Tomorrow, Laminar Research and the X-Plane team are going to be showing off more of their next generation X-Plane product at Flight Sim Expo 2021. There’s considerable excitement and a lot of guesses still remaining on just what the new sim will be offering, how it will be changing things up from the previous generation, and even what the sim is planning to call itself.
Is this X-Plane 12? Probably! But since it has no name and the X-Plane team have been calling it “next generation” I’m just going to call it X-Plane NG for now.
X-Plane 11 is and has been a brilliant sim but it does have some issues too and its starting to look and feel dated in a number of ways so I wanted to write about some of the features and elements that I want to hear about from the next generation. Let’s have a look!
Better clouds and weather
X-Plane 11’s default clouds and weather system is definitely showing its age these days. Five years ago it was already behind the curve as other sims started to use volumetric cloud technology and now its needing a dramatic overhaul. Austin Meyers has already teased new weather and new volumetric clouds for their product and I have high hopes that these are every bit the visual feast that we’ve seen some other products such as DCS World and Microsoft Flight Simulator.
It goes beyond just a visual upgrade, however. Rain and realistic rain drops and rain streaks across windows should have the commensurate impact on visibility while landing in more challenging weather conditions and things like icing should be a visual effect as much as it affects the flight dynamics.X-Plane 11 may still have among the best flight modeling in the industry but if it isn’t conveying some key data points to pilots through the visual medium, I think it’s missing out on delivering the best possible experience.
Live weather also needs to become better. One of MSFS’s killer features has been their real time weather injection right into the sim. X-Plane in a default configuration does load in weather details from nearby airports but there is no smoothing to that information so it jumps from one weather state to another – abruptly. It’s not a realistic experience and it could be a lot better.
The door is likely always going to be open for third parties to introduce other weather system options or attempt to provide different looks to the weather system. A default upgrade doesn’t detract from those potential possibilities but it is key that the sim evolve and add some key features here.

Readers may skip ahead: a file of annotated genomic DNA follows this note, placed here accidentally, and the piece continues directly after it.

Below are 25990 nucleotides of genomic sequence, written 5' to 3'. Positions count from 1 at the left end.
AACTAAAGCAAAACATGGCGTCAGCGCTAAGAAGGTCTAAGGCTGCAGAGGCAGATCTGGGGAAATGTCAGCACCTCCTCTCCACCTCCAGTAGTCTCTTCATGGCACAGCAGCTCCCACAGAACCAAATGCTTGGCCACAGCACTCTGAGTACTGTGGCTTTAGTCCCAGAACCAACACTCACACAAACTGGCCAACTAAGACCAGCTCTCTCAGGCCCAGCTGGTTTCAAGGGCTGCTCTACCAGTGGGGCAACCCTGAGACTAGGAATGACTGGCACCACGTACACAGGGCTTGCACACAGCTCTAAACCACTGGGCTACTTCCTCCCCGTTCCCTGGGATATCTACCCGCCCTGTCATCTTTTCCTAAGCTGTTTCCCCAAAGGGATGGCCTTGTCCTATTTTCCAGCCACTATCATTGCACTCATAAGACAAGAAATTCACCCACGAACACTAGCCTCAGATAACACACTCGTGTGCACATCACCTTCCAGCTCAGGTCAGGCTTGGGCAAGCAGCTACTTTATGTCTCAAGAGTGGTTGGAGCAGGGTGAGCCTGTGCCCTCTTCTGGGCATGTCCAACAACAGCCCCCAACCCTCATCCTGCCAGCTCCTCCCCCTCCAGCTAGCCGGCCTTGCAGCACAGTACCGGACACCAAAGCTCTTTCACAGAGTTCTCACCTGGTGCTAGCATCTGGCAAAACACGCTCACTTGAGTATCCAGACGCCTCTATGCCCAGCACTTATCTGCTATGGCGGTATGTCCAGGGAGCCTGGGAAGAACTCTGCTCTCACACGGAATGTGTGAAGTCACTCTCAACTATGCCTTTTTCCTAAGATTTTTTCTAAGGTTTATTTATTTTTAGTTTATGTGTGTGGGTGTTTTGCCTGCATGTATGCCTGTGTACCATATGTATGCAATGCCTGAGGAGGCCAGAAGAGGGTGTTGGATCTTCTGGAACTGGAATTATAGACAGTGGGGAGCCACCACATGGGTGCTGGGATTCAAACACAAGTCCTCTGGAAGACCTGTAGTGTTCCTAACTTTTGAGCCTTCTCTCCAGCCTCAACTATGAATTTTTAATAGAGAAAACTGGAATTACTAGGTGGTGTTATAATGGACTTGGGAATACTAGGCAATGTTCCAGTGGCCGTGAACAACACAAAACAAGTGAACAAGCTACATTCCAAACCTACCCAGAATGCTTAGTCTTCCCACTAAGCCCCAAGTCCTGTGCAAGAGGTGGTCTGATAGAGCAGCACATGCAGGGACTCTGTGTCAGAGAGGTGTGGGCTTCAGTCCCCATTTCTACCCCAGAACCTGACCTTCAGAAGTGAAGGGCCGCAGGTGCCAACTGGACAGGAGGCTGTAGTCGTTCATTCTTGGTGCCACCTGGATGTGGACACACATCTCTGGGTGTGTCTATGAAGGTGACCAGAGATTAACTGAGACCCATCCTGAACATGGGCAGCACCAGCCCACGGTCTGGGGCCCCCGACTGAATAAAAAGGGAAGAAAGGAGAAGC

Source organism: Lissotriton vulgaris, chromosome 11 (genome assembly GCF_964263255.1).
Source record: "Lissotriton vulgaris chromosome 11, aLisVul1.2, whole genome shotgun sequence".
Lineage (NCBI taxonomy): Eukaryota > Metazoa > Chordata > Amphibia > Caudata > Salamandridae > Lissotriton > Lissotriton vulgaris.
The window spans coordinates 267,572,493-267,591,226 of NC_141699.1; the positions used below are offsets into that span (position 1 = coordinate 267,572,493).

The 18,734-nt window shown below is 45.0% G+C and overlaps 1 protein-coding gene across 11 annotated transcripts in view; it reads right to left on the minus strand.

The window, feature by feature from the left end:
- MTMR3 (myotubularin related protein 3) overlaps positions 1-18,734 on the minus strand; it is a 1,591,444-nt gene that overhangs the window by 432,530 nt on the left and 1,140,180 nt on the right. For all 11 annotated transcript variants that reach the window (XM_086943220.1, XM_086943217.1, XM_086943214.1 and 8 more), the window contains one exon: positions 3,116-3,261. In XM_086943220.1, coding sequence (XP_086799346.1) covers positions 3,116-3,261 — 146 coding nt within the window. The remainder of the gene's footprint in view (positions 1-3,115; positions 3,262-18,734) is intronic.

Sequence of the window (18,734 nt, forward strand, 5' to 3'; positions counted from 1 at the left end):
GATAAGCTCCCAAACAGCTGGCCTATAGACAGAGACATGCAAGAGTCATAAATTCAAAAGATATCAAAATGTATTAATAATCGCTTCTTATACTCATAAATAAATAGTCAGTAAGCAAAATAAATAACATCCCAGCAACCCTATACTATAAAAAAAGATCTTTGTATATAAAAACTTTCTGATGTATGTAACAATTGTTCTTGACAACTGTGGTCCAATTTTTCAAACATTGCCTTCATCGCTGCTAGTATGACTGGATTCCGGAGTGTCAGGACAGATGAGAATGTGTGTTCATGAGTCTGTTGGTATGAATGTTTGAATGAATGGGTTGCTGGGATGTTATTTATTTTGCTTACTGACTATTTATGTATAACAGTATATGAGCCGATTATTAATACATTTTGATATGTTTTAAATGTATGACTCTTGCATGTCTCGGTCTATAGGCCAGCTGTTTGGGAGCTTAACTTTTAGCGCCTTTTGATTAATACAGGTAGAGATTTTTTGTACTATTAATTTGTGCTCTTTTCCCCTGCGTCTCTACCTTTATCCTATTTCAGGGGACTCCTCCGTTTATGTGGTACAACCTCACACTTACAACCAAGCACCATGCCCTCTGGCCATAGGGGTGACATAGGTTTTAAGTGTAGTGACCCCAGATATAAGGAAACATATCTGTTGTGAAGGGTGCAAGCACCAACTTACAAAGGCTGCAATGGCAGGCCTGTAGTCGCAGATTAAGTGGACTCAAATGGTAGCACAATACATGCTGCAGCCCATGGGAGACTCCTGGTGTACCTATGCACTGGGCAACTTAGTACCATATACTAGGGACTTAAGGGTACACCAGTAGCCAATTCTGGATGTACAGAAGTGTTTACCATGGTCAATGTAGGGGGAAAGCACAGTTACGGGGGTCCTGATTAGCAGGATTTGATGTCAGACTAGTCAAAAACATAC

A really good autogen scenery system
The comparisons to Microsoft Flight Simulator are going to continue for a long time and Microsoft has leveraged their immense corporate resources to do some incredible things with photogrammetry and streamed satellite data. X-Plane NG does not need to do these things to be a success or to be a visual equal.
There’s already been hints that the direction the X-Plane team is going in will be to do autogen at a far higher level than they have done before. The new sim doesn’t necessarily need photogrammetry or satellite imagery to create a realistic rendition of earth. But it does need far better autogen scenery with better structures and buildings, better trees and vegetation, and far better scenery textures that are more varied with the biomes they represent than X-Plane 11 does right now. A dozen textures is not enough but several dozen and some smart autogen systems coupled with open source vegetation, road, and building information could visually equal MSFS in most respects even if the exact satellite image isn’t replicated.
Custom scenery makers will undoubtedly have an opportunity to fill in the rest but elevating the default and making it so that exploring the world is a more visually satisfying experience is high on my list of hopes for X-Plane.
Make the transition from X-Plane 11 as easy as possible
The saving grace of X-Plane over its chief rival, over the last year, has been its aircraft. The default aircraft are a start but they aren’t really what I’m talking about here. It’s the impressive efforts by the third party developers supported by various storefronts including X-Plane.org Store that have come up with a wide array of helicopters, GA aircraft, military and airliner types of aircraft. Even in the last couple of months we’ve seen third party developers add some truly inventive, impressive and engrossing options.
Laminar Research needs to do their best to make sure that those developers have an extremely clear and hopefully trouble free way of bringing those aircraft from X-Plane 11 to the next generation. Previous iterations haven’t been too troublesome in this regard so I hope that remains the case now.